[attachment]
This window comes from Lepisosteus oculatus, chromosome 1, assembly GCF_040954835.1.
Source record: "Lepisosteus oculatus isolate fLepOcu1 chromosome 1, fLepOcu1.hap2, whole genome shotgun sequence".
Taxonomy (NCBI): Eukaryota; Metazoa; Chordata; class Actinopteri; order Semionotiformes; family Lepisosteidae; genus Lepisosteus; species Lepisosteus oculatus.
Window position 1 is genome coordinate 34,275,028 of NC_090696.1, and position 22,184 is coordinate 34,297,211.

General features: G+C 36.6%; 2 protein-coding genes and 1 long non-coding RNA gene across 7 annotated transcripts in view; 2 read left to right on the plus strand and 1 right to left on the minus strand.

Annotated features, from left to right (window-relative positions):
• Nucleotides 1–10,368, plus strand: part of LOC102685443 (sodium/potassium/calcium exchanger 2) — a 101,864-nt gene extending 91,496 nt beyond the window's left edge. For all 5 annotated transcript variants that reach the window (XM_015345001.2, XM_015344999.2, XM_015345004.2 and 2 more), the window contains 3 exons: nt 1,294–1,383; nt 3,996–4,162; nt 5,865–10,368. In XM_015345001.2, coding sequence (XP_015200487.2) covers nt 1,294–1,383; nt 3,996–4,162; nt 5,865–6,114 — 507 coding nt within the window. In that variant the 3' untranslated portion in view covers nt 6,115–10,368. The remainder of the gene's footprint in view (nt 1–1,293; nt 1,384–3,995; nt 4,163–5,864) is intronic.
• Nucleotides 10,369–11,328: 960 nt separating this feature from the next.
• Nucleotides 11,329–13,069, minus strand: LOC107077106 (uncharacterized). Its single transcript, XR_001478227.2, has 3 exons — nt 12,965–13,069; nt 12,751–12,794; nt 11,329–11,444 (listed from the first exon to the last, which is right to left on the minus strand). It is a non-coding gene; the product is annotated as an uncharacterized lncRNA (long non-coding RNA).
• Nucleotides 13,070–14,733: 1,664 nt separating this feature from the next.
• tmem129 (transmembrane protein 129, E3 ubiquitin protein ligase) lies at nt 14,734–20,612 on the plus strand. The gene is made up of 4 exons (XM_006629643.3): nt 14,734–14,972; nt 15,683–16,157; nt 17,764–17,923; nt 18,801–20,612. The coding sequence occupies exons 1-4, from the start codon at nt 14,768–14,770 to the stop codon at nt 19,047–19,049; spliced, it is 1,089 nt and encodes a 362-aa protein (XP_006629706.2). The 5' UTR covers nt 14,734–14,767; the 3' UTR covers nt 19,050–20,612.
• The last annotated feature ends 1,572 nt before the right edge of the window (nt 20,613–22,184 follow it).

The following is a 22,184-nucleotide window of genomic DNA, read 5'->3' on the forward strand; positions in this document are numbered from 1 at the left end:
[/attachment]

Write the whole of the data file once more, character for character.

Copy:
This window comes from Lepisosteus oculatus, chromosome 1, assembly GCF_040954835.1.
Source record: "Lepisosteus oculatus isolate fLepOcu1 chromosome 1, fLepOcu1.hap2, whole genome shotgun sequence".
Taxonomy (NCBI): Eukaryota; Metazoa; Chordata; class Actinopteri; order Semionotiformes; family Lepisosteidae; genus Lepisosteus; species Lepisosteus oculatus.
Window position 1 is genome coordinate 34,275,028 of NC_090696.1, and position 22,184 is coordinate 34,297,211.

General features: G+C 36.6%; 2 protein-coding genes and 1 long non-coding RNA gene across 7 annotated transcripts in view; 2 read left to right on the plus strand and 1 right to left on the minus strand.

Annotated features, from left to right (window-relative positions):
• Nucleotides 1–10,368, plus strand: part of LOC102685443 (sodium/potassium/calcium exchanger 2) — a 101,864-nt gene extending 91,496 nt beyond the window's left edge. For all 5 annotated transcript variants that reach the window (XM_015345001.2, XM_015344999.2, XM_015345004.2 and 2 more), the window contains 3 exons: nt 1,294–1,383; nt 3,996–4,162; nt 5,865–10,368. In XM_015345001.2, coding sequence (XP_015200487.2) covers nt 1,294–1,383; nt 3,996–4,162; nt 5,865–6,114 — 507 coding nt within the window. In that variant the 3' untranslated portion in view covers nt 6,115–10,368. The remainder of the gene's footprint in view (nt 1–1,293; nt 1,384–3,995; nt 4,163–5,864) is intronic.
• Nucleotides 10,369–11,328: 960 nt separating this feature from the next.
• Nucleotides 11,329–13,069, minus strand: LOC107077106 (uncharacterized). Its single transcript, XR_001478227.2, has 3 exons — nt 12,965–13,069; nt 12,751–12,794; nt 11,329–11,444 (listed from the first exon to the last, which is right to left on the minus strand). It is a non-coding gene; the product is annotated as an uncharacterized lncRNA (long non-coding RNA).
• Nucleotides 13,070–14,733: 1,664 nt separating this feature from the next.
• tmem129 (transmembrane protein 129, E3 ubiquitin protein ligase) lies at nt 14,734–20,612 on the plus strand. The gene is made up of 4 exons (XM_006629643.3): nt 14,734–14,972; nt 15,683–16,157; nt 17,764–17,923; nt 18,801–20,612. The coding sequence occupies exons 1-4, from the start codon at nt 14,768–14,770 to the stop codon at nt 19,047–19,049; spliced, it is 1,089 nt and encodes a 362-aa protein (XP_006629706.2). The 5' UTR covers nt 14,734–14,767; the 3' UTR covers nt 19,050–20,612.
• The last annotated feature ends 1,572 nt before the right edge of the window (nt 20,613–22,184 follow it).

The following is a 22,184-nucleotide window of genomic DNA, read 5'->3' on the forward strand; positions in this document are numbered from 1 at the left end: